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Trump fails at simple task

When David Duke, a former KKK grand wizard, is happy with your position on the violence in Charlottesville, you may want to rethink your position.

But that’s where President Trump found himself earlier this week after a press conference.

“You had a group on one side and you had a group on the other, and they came at each other with clubs and it was vicious and it was horrible. And it was a horrible thing to watch,” Trump said. “But there is another side. There was a group on this side, you can call them the left. You’ve just called them the left — that came violently attacking the other group. So you can say what you want, but that’s the way it is.”

Trump’s both-sides-are-to-blame argument was met with approval from Duke. A Twitter account affiliated with him posted this: “Thank you President Trump for your honesty & courage to tell the truth about #Charlottesville & condemn the leftist terrorists in BLM/Antifa.”

Trump also said there were some “very fine people” who happened to be mixed in with the racists chanting slurs and carrying torches.

For those who already opposed Trump, this week has shown him to be a white nationalist sympathizer. For those who supported him, it showed him as someone unafraid to speak things that some have thought but dared not voice.

Trump’s comments about both sides being responsible for violence has a kernel of truth. But it’s also true that there would have been no violence if the so-called “alt-right” group hadn’t showed up with torches and racist chants.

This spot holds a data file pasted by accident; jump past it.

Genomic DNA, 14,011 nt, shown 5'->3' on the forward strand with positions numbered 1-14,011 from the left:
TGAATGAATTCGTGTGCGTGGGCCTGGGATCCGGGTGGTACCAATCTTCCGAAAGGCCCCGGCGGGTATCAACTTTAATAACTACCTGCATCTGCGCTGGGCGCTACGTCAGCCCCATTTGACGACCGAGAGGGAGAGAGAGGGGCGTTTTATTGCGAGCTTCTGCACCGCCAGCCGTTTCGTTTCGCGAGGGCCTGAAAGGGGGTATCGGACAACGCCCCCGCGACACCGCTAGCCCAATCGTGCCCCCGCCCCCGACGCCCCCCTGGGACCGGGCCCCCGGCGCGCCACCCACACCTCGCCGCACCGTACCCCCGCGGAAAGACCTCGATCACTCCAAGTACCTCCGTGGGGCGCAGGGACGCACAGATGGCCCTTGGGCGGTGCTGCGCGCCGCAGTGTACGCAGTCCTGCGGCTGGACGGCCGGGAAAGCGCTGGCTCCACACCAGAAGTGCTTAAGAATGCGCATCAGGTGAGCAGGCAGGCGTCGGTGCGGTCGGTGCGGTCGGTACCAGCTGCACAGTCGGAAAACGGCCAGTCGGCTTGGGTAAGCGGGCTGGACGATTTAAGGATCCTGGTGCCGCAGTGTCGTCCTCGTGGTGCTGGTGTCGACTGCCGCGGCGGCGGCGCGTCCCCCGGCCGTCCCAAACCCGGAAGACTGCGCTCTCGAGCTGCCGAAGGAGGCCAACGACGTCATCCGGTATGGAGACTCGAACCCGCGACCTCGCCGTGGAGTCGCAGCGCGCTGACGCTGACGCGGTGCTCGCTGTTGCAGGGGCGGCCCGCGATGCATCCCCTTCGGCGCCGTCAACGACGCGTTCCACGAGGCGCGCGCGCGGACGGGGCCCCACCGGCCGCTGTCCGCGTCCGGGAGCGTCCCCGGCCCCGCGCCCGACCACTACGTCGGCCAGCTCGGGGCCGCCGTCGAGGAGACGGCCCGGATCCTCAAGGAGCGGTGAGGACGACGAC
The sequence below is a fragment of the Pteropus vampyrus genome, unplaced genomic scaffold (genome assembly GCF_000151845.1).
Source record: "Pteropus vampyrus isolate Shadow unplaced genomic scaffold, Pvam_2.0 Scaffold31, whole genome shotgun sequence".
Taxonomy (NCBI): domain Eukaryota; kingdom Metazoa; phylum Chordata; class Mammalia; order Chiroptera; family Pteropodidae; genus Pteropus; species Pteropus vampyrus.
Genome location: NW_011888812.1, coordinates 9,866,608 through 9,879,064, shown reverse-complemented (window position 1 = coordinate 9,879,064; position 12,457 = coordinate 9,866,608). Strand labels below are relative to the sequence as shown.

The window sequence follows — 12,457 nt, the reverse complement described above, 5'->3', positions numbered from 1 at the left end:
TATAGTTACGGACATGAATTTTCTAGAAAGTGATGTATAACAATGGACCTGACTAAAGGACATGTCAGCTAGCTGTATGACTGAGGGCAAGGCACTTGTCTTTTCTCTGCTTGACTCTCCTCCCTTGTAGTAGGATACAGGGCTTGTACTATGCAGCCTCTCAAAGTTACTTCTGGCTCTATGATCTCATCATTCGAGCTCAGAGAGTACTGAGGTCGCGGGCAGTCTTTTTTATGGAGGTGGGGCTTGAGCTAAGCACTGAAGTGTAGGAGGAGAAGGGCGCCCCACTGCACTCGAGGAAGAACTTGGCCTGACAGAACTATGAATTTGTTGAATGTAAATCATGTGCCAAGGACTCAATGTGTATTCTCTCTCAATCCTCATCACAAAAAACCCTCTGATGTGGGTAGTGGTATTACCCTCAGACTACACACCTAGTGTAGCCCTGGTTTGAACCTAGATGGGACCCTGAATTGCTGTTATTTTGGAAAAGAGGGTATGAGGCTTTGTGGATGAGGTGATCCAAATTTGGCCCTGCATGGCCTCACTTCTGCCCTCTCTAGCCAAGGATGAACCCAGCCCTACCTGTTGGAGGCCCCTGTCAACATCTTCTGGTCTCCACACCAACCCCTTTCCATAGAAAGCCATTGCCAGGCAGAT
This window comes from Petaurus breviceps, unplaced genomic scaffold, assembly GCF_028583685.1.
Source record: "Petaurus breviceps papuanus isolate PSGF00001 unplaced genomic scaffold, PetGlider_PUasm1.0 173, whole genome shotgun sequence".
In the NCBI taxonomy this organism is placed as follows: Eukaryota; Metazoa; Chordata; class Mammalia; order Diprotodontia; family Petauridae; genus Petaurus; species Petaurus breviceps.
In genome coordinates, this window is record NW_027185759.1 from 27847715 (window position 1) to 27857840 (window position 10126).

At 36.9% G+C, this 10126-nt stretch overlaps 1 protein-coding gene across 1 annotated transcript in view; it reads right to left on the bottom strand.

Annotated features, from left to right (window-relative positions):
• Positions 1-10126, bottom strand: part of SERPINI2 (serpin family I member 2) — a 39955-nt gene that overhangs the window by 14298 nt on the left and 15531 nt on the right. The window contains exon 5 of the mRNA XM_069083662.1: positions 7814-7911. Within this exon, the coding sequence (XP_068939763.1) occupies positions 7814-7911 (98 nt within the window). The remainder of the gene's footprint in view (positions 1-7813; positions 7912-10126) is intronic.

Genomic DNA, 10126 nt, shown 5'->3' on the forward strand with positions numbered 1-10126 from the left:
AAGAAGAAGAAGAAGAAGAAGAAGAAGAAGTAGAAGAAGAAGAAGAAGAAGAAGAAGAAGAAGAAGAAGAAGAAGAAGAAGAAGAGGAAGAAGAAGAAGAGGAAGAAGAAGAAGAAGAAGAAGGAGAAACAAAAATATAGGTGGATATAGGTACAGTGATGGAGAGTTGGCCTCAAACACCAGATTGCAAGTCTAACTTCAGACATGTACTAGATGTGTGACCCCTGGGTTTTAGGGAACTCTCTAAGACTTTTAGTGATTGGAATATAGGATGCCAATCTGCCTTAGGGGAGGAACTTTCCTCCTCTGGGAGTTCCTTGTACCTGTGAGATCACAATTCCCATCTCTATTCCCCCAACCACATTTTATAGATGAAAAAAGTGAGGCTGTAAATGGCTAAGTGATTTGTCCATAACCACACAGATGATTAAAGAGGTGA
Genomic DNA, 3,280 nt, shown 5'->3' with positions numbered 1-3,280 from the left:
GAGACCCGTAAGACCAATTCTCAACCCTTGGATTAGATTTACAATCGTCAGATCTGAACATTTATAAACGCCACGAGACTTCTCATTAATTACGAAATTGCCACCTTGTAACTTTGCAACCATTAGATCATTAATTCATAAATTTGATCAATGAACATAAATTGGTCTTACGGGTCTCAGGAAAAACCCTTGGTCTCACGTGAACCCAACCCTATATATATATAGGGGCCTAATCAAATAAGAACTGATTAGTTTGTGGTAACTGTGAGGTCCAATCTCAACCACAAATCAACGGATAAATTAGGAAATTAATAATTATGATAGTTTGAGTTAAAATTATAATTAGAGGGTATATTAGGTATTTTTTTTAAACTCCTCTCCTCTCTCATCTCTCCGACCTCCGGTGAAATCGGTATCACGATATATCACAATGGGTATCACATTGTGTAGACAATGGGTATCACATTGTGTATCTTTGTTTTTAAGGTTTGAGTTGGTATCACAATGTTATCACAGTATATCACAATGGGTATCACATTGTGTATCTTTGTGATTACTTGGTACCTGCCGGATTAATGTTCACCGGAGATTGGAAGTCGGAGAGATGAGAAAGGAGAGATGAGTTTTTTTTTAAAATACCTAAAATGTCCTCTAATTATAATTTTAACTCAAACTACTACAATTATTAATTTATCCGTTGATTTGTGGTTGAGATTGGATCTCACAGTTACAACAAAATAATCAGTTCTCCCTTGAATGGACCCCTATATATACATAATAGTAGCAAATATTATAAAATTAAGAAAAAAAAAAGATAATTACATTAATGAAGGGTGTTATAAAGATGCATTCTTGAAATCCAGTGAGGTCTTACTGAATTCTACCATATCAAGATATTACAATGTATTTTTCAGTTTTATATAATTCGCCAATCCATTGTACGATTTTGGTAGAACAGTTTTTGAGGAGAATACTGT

It’s also true that violence on both sides does not make the two sides equal, or simply two sides of a heated political battle. One side is clearly wrong. People who promote that one race is superior are wrong. People who shout racial slurs and chant things not fit to print in this newspaper are wrong. People who murder are wrong.

It’s baffling that Trump on more than one occasion failed to say the right thing. All he had to do was condemn an act of terrorism. It’s not hard to name the group responsible and speak in clear terms about these views not being welcome in America.

But he didn’t. Others in his party found the right words. Sen. Marco Rubio blamed the organizers of the events. He called what happened terrorism. House Speaker Paul Ryan said this: We must be clear. White supremacy is repulsive. There can be no moral ambiguity.

Others had similar statements. Why couldn’t Trump say that? It’s a clear failure to do what presidents are often called to do following horrific events — help a nation unite and heal.